Everett K. Ross

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Everett K. Ross
Everett K Ross BP 6.png
Everett K. Ross on the cover of Black Panther #6 (April 1999).
Art by Joe Jusko.
Publication information
Publisher Marvel Comics
First appearance Ka-Zar #17 (September 1998)
Created by Kenny Martinez
Christopher Priest
In-story information
Full name Everett Kenneth Ross
Species Human
Place of origin Earth
Team affiliations National Security Agency
United States Department of State
Supporting character of Black Panther

Everett Kenneth Ross is a fictional character appearing in American comic books published by Marvel Comics. Primarily an ally of superhero Black Panther, the character exists within Marvel's main shared universe, known as the Marvel Universe.

Martin Freeman portrays Ross in the Marvel Cinematic Universe in the 2016 film Captain America: Civil War and in the 2018 film Black Panther.

Publication history[edit]

Everett Ross debuted in Ka-Zar Vol. 3, #17, and was created by Christopher Priest and Kenny Martinez. Afterward, Ross went on to be a major character in Black Panther Vol. 3, #1-32, #34-35, #38-49, #57-58, and #62. Ross subsequently appeared in issues #1-2, #4-6, #16, #19, #21-24, #26, and #37 of Black Panther Vol. 4, and issue #7 of Black Panther Vol. 5. Outside of Black Panther, Ross had a guest role in The Uncanny X-Men Vol. 1, #387.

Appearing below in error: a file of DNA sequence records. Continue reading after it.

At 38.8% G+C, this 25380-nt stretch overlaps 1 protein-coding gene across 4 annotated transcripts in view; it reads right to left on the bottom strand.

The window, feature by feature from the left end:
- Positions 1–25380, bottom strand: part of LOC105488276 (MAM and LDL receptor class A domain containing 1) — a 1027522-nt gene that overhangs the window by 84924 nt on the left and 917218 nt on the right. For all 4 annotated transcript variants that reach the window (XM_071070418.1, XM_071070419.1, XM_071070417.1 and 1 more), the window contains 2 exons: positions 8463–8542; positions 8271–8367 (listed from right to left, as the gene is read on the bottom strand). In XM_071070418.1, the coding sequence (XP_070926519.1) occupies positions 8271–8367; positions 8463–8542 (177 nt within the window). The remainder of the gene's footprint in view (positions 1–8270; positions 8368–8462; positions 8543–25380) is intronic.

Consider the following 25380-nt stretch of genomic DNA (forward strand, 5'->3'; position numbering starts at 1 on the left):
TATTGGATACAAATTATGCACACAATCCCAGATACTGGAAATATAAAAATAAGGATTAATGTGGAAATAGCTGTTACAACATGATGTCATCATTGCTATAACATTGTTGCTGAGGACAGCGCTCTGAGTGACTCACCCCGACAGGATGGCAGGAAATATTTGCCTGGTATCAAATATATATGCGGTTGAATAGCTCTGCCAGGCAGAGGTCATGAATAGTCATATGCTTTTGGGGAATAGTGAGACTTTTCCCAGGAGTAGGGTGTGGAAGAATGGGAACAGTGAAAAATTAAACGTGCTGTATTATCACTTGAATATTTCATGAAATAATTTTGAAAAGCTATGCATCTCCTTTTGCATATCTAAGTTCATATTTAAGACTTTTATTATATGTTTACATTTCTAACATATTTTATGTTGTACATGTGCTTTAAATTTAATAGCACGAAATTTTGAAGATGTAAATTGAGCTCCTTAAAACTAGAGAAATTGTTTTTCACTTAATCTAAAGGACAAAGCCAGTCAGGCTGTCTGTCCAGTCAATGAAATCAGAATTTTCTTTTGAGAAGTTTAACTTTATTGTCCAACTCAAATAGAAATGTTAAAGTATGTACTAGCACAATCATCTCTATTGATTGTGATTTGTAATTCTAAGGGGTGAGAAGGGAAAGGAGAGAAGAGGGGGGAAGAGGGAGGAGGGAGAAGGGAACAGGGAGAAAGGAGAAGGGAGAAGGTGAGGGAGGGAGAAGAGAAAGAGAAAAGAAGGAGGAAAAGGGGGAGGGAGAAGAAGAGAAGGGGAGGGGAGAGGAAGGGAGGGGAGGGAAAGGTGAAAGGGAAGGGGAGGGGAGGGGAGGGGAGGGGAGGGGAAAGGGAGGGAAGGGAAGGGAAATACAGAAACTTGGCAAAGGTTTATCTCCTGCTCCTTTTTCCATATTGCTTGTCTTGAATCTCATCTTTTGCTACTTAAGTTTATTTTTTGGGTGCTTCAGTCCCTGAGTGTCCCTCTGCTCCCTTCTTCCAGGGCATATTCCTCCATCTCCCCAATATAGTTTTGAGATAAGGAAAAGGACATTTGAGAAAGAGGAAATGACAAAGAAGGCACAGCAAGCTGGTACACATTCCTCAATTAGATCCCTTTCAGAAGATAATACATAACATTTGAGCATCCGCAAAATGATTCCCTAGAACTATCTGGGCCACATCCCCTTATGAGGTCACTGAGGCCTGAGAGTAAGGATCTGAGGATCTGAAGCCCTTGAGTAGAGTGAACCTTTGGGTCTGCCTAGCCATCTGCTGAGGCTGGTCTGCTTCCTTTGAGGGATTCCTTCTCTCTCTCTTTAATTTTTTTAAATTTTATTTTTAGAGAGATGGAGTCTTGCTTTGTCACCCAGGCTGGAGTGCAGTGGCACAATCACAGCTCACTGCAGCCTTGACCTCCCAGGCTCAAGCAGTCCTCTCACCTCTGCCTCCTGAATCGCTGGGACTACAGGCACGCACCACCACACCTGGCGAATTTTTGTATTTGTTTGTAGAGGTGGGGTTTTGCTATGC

According to creator Christopher Priest, Ross's personality was based on that of Chandler Bing, a character from the television series Friends, while the name was inspired by the Family Ties character Alex P. Keaton.[1] After introducing Ross in Ka-Zar, Priest chose to bring the character back in Black Panther for use as an audience surrogate who "saw Panther the way Panther had ultimately come to be seen by Marvel: Just Some Guy who was routinely overshadowed by heroes in which they were more invested".[2]

Priest further elaborated, "Comics are traditionally created by white males for white males. I figured, and I believe rightly, that for Black Panther to succeed, it needed a white male at the center, and that white male had to give voice to the audience's misgivings or apprehensions or assumptions about this character and this book. Ross needed to be un-PC to the point of being borderline racist"; and clarified, "I don't think Ross was racist at all. I just think that his stream-of-conscious narrative is a window into things I imagine many whites say or at least think when no blacks are around; myths about black culture and behavior. I was also introducing a paradigm shift to the way Panther was to be portrayed; somebody had to give voice to the expectation of a dull and colorless character who always got his butt kicked or who was overshadowed by Thor and Iron Man suddenly knocking out Mephisto with one punch".[3]

Fictional character biography[edit]

Everett Ross was a US State Department employee, whose job was to escort foreign diplomats on American soil. As a child, Ross was not well adjusted. Unloved by his parents, he was constantly bullied with his most embarrassing memory being beaten up by a girl named Natalie McPhail. He eventually left home and turned his life around by working for the government.[4] His world changed forever when he was assigned to T'Challa, the Black Panther and ruler of Wakanda.